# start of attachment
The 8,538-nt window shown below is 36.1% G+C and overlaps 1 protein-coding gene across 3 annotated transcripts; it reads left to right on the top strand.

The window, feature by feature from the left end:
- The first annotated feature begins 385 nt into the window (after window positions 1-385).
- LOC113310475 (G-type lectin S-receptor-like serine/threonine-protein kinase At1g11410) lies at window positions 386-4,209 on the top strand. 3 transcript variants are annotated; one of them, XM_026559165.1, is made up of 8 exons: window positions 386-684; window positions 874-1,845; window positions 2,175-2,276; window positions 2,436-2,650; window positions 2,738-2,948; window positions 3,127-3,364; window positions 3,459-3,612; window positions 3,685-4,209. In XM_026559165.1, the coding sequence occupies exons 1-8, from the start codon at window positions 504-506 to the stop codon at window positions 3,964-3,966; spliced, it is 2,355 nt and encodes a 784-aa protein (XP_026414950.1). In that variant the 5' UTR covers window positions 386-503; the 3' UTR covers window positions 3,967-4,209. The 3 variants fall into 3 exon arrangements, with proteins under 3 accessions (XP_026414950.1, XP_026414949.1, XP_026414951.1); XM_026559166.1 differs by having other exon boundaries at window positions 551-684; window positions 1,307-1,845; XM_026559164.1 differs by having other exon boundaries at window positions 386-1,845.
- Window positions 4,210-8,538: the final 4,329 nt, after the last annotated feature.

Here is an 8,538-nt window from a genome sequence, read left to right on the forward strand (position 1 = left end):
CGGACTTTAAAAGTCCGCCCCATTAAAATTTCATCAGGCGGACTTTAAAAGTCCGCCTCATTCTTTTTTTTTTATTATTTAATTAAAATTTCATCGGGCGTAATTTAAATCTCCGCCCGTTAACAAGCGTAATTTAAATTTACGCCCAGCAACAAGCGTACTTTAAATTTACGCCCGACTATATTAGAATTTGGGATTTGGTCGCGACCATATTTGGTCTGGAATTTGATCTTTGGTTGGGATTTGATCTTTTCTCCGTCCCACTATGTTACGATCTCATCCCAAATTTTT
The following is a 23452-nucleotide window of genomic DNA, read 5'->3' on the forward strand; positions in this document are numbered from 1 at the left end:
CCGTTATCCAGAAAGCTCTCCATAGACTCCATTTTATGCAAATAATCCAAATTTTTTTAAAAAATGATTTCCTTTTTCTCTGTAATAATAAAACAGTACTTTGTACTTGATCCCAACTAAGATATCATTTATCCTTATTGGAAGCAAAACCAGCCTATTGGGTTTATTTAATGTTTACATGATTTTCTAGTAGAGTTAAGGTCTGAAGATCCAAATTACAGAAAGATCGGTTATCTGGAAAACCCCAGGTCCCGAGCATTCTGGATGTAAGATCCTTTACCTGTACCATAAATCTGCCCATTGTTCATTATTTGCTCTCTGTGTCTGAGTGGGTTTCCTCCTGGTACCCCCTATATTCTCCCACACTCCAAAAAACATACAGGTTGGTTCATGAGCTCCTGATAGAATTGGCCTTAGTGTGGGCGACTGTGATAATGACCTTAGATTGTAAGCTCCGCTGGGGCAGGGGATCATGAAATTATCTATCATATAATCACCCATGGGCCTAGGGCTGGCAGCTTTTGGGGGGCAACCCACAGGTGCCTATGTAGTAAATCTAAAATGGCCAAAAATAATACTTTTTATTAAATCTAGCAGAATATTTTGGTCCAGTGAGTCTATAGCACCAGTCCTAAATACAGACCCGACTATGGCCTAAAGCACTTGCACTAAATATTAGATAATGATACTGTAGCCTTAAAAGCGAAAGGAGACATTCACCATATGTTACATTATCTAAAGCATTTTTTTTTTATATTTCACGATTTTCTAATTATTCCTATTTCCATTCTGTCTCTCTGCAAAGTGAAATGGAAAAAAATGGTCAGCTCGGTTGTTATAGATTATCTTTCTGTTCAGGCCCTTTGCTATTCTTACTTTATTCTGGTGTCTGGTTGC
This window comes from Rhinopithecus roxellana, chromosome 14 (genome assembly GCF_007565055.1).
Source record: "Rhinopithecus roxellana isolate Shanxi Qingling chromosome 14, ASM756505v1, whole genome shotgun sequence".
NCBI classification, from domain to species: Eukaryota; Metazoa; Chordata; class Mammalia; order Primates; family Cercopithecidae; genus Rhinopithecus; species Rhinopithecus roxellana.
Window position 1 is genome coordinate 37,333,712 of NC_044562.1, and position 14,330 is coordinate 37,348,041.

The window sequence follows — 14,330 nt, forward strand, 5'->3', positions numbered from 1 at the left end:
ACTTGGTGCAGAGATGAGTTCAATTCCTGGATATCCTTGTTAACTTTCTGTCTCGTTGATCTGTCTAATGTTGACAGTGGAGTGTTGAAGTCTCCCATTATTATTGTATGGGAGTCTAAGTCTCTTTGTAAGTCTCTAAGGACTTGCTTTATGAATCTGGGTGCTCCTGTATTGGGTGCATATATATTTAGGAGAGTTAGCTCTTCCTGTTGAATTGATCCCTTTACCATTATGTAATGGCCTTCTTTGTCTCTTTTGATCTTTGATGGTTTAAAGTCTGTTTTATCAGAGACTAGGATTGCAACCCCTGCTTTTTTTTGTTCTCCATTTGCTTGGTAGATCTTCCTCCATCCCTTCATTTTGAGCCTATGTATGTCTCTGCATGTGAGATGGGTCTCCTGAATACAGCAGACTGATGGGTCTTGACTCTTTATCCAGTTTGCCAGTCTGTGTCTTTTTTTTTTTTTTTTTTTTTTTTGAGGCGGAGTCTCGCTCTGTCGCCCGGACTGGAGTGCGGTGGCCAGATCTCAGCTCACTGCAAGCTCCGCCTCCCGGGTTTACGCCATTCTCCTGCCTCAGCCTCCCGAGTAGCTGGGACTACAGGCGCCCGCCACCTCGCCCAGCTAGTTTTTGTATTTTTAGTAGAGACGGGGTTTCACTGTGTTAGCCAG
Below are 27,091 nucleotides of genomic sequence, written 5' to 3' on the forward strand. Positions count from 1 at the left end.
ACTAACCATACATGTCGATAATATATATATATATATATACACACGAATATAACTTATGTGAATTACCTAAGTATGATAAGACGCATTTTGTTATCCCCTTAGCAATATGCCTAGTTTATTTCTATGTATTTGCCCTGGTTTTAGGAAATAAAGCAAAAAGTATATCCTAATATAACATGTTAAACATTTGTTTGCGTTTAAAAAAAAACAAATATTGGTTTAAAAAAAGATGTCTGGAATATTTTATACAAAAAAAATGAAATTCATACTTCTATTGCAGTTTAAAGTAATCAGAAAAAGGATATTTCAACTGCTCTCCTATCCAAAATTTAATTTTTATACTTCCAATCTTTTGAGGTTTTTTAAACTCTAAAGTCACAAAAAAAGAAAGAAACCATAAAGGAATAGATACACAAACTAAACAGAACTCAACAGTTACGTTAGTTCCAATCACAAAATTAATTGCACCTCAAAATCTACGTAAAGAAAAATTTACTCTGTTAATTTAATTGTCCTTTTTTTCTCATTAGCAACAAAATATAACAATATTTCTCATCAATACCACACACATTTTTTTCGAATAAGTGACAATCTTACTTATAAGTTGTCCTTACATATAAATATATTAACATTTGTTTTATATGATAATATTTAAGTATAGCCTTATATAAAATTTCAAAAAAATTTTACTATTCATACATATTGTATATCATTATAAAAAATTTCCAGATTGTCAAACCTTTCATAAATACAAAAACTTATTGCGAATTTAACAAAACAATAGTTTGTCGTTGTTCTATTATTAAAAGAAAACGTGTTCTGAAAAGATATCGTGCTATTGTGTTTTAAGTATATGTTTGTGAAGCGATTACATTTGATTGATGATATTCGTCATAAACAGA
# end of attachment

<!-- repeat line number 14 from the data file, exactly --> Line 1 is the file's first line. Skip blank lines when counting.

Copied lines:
The window sequence follows — 14,330 nt, forward strand, 5'->3', positions numbered from 1 at the left end: